Three Poems by Bennett Allen


Losing My Edge

What’s it like to be a gay warden?
Sorry, deputy warden
I want to ask him but don’t
He smelled me out right away
First thing’s first
He told me about his vacation to New Orleans
Just like Blanche
Except he seems not to have lost his mind
The way he touches my elbow
It isn’t the same as when Captain Santiago
Touches my shoulder
When Assistant District Attorney Clarke
Pats me on the back
None of that macho stuff
A lot of touching here at the Robert N. Davoren Complex
But not a woman in sight
Sorry, female
I put on my best Brooklyn accent but
Still you found me
I’m out of practice

Food Coloring

The first time I watched somebody shoot up
I played it cool.
“Is this the first time you’ve seen somebody shoot?” he asked.
“No,” I said.
“Occupational hazard.”
It’s funny, it also was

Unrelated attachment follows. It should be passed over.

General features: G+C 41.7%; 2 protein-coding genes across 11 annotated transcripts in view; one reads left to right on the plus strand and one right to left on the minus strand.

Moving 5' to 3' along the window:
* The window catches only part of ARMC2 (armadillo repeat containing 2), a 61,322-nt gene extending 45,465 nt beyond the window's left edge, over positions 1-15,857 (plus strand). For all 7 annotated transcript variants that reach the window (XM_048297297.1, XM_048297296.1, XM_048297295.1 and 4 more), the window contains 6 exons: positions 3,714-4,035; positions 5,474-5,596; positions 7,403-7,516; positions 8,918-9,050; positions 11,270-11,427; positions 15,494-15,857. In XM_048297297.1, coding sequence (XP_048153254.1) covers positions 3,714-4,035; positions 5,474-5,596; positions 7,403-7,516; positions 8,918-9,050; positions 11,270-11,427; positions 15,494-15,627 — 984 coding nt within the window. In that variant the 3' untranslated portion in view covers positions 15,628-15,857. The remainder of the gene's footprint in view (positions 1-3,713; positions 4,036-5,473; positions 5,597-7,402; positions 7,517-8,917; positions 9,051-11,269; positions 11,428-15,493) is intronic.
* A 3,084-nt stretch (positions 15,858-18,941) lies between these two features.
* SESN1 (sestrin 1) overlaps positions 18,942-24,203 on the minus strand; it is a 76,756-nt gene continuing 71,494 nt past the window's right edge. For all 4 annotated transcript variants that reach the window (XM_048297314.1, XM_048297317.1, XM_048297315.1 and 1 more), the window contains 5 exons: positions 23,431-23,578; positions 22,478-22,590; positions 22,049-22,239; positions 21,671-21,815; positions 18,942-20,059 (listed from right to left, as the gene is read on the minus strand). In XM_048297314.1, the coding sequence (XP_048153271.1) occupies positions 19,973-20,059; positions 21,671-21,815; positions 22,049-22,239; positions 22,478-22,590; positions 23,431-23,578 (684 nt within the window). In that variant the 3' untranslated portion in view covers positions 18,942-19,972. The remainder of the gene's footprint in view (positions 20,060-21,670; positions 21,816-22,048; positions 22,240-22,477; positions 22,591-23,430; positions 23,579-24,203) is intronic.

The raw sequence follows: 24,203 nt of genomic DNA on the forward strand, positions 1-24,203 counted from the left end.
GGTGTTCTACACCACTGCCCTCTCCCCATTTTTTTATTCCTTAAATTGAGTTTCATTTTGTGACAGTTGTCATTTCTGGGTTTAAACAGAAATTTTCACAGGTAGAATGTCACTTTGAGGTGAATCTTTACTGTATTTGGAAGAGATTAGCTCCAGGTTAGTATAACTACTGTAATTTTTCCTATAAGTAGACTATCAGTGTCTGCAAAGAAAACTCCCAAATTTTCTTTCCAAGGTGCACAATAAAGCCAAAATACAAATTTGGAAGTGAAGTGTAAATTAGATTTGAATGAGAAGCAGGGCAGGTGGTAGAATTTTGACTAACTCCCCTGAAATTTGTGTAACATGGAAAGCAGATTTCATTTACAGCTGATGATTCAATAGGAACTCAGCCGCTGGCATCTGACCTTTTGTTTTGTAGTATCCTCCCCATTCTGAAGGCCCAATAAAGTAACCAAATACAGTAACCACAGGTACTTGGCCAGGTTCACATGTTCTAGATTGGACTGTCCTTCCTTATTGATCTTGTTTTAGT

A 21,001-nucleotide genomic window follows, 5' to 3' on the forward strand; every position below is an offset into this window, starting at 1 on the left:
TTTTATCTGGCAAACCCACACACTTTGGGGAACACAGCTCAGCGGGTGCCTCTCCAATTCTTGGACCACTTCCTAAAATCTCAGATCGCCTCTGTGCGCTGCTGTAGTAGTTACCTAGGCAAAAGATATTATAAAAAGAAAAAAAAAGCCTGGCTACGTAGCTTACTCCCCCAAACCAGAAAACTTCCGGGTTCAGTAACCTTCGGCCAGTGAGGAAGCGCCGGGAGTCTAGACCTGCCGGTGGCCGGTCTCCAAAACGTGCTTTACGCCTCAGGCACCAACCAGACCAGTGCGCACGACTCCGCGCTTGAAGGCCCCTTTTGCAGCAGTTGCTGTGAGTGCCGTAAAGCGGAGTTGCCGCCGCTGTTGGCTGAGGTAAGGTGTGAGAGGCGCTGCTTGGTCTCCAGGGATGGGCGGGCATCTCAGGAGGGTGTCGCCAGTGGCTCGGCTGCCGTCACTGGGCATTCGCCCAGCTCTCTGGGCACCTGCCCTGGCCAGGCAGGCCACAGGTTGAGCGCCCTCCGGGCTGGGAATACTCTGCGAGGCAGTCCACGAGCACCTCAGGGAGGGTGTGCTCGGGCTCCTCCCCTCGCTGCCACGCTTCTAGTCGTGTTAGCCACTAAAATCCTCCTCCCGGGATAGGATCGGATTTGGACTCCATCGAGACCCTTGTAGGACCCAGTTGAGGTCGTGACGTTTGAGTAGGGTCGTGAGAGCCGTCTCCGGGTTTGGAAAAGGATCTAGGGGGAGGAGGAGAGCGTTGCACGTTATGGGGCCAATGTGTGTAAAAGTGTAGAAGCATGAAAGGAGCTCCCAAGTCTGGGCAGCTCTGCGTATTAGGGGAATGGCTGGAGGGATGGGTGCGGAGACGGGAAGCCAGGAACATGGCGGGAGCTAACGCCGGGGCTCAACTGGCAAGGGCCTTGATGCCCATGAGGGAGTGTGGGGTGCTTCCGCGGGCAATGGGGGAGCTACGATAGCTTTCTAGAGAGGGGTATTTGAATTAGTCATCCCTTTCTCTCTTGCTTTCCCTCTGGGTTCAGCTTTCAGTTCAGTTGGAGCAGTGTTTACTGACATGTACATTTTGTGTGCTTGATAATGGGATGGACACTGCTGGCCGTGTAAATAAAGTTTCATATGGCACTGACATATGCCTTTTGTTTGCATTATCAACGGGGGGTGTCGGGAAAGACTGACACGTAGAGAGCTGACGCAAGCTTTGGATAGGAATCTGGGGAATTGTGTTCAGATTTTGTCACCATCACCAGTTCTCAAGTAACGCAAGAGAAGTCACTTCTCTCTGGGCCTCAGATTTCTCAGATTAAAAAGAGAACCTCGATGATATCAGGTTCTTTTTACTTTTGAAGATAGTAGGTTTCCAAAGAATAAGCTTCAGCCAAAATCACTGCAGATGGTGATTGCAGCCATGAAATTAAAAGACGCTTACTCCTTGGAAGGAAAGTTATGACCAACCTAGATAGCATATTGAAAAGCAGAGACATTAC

the first time I saw anyone smoke crack.
I guess he shot the crack too
but he smoked it first.
Having read a small library
of books about drugs
I knew that
a little bit of blood
would float up into the barrel
but I still wasn’t expecting it.
It almost looked like food coloring.
But I’m a professional.
I should audition for television.
He offered nothing to me.
Not even the opportunity to go native.
“Going native”
the anthropology nightmare.
The closest I came was with the couple who
took me out to dinner and almost
offered dope to me but didn’t.
I liked them.
I hope they’re well.


I like babies who don’t smile and
Babies who speak foreign languages
I don’t want any babies right now
Maybe ever
But I’m not a politician
And I don’t live in a brownstone
Is everyone in Carroll Gardens a lesbian?
He asks
I want so badly to laugh
But can’t because
We are strangers
What could I do to make us not strangers
To un-stranger us?
This isn’t the food court at the Denver Airport
Just pick me already
The crick in his neck
Makes this feels like going camping with my ex-wife

About the author:

Bennett Allen lives in New York City. His work has been featured in Descant.